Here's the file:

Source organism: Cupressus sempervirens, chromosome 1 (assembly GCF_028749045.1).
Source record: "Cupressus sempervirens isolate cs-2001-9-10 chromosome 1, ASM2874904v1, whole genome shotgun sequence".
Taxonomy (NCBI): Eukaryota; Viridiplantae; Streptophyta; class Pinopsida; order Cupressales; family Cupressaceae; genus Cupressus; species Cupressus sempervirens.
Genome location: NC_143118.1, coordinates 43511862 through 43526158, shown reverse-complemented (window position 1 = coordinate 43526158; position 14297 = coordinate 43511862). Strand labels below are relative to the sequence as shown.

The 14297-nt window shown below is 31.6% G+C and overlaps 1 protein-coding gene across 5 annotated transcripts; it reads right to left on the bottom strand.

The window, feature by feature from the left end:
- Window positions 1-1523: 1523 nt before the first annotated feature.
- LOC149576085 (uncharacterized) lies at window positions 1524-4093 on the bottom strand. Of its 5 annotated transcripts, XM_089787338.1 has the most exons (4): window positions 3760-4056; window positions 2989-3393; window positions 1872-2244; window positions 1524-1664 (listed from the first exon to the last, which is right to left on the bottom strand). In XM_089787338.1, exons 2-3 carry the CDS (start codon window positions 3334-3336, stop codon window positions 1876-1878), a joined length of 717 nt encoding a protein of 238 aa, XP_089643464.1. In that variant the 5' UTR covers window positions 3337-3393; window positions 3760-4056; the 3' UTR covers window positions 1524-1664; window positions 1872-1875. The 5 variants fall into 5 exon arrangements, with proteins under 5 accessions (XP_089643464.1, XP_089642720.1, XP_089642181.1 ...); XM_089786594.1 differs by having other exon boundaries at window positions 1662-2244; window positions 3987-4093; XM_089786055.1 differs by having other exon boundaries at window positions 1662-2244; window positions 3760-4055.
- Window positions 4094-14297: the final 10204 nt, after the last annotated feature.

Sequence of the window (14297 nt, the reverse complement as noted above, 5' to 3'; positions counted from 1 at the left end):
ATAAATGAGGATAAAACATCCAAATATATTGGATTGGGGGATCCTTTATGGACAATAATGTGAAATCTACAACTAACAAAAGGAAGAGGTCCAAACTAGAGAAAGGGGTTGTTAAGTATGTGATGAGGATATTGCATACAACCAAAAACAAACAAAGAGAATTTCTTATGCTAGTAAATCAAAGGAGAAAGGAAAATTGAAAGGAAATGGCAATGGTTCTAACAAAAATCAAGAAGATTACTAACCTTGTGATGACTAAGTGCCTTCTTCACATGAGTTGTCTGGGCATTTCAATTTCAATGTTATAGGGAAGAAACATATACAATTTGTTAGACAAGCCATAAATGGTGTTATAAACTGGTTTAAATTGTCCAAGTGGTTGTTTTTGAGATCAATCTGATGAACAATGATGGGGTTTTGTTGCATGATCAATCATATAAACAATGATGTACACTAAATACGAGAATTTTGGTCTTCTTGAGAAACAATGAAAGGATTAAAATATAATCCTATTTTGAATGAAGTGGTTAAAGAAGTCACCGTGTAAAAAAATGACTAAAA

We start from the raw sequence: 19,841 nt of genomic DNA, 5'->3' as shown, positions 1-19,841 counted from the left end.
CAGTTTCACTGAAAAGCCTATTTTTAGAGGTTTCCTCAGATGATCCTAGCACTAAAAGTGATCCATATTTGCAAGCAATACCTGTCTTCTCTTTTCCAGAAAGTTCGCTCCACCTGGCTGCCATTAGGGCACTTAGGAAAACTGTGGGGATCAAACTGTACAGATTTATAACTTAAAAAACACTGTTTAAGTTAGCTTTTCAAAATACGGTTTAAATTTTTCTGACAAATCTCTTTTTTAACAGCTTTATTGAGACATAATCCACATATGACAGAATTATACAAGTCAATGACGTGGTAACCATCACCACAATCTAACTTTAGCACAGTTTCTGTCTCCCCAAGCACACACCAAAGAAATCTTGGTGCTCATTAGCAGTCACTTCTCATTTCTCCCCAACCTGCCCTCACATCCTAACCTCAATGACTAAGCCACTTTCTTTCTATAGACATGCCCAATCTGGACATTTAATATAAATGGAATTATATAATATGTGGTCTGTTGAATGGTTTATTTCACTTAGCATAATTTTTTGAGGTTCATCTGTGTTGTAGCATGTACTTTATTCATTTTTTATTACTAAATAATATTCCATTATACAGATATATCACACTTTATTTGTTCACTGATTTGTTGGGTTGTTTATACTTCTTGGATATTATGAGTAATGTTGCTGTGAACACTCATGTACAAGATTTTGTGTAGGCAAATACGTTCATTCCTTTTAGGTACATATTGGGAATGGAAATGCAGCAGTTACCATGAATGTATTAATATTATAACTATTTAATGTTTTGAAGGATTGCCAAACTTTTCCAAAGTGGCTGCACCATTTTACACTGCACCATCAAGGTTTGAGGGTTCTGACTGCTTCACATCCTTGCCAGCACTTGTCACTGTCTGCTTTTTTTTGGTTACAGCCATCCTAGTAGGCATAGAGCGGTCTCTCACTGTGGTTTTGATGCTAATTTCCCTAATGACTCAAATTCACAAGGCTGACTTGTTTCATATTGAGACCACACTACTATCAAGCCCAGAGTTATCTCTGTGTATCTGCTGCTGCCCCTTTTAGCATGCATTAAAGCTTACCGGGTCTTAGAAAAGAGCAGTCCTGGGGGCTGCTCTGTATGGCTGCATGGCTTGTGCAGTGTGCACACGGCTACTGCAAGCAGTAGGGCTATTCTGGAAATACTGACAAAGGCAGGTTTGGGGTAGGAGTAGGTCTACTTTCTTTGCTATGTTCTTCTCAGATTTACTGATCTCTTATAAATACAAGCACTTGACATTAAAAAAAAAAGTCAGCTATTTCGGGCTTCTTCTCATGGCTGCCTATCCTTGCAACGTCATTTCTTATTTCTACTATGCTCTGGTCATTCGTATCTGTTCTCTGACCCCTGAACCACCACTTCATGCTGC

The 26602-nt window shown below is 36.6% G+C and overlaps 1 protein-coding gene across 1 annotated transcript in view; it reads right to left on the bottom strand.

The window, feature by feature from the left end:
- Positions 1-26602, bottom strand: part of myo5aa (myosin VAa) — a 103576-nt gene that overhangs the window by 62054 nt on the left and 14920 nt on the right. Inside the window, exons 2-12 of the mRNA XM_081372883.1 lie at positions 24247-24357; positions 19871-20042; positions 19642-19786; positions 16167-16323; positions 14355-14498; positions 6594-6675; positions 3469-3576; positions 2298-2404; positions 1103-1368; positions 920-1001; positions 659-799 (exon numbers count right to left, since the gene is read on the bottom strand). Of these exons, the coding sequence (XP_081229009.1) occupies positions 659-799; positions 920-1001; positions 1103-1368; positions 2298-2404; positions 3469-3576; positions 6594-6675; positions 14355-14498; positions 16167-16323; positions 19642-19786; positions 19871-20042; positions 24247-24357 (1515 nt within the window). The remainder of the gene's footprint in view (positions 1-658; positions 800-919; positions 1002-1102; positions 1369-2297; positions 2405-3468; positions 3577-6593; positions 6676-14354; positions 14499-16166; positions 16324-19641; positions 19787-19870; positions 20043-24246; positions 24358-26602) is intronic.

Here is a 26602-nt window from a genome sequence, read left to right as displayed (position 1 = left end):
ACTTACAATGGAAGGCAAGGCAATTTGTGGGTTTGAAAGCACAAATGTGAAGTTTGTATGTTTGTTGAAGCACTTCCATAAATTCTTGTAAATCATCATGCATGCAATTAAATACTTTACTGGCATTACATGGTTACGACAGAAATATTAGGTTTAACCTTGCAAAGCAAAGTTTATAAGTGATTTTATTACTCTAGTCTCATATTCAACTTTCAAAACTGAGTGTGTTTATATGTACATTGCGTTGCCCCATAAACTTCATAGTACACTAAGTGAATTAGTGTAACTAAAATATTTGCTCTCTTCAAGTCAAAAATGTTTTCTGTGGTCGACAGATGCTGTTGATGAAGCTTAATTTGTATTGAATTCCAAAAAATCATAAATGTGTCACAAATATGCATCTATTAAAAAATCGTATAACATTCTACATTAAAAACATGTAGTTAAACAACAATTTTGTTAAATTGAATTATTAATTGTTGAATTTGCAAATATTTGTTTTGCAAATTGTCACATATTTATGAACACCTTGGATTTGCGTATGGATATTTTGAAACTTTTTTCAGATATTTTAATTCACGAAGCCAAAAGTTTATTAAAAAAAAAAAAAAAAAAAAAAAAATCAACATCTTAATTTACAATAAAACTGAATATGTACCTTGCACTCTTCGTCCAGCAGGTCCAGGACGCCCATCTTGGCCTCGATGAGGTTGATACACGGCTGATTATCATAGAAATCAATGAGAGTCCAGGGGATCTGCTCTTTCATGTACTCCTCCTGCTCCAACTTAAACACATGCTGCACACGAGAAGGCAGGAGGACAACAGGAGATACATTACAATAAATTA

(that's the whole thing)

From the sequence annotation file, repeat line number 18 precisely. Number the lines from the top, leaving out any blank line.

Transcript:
ACTTACAATGGAAGGCAAGGCAATTTGTGGGTTTGAAAGCACAAATGTGAAGTTTGTATGTTTGTTGAAGCACTTCCATAAATTCTTGTAAATCATCATGCATGCAATTAAATACTTTACTGGCATTACATGGTTACGACAGAAATATTAGGTTTAACCTTGCAAAGCAAAGTTTATAAGTGATTTTATTACTCTAGTCTCATATTCAACTTTCAAAACTGAGTGTGTTTATATGTACATTGCGTTGCCCCATAAACTTCATAGTACACTAAGTGAATTAGTGTAACTAAAATATTTGCTCTCTTCAAGTCAAAAATGTTTTCTGTGGTCGACAGATGCTGTTGATGAAGCTTAATTTGTATTGAATTCCAAAAAATCATAAATGTGTCACAAATATGCATCTATTAAAAAATCGTATAACATTCTACATTAAAAACATGTAGTTAAACAACAATTTTGTTAAATTGAATTATTAATTGTTGAATTTGCAAATATTTGTTTTGCAAATTGTCACATATTTATGAACACCTTGGATTTGCGTATGGATATTTTGAAACTTTTTTCAGATATTTTAATTCACGAAGCCAAAAGTTTATTAAAAAAAAAAAAAAAAAAAAAAAAATCAACATCTTAATTTACAATAAAACTGAATATGTACCTTGCACTCTTCGTCCAGCAGGTCCAGGACGCCCATCTTGGCCTCGATGAGGTTGATACACGGCTGATTATCATAGAAATCAATGAGAGTCCAGGGGATCTGCTCTTTCATGTACTCCTCCTGCTCCAACTTAAACACATGCTGCACACGAGAAGGCAGGAGGACAACAGGAGATACATTACAATAAATTA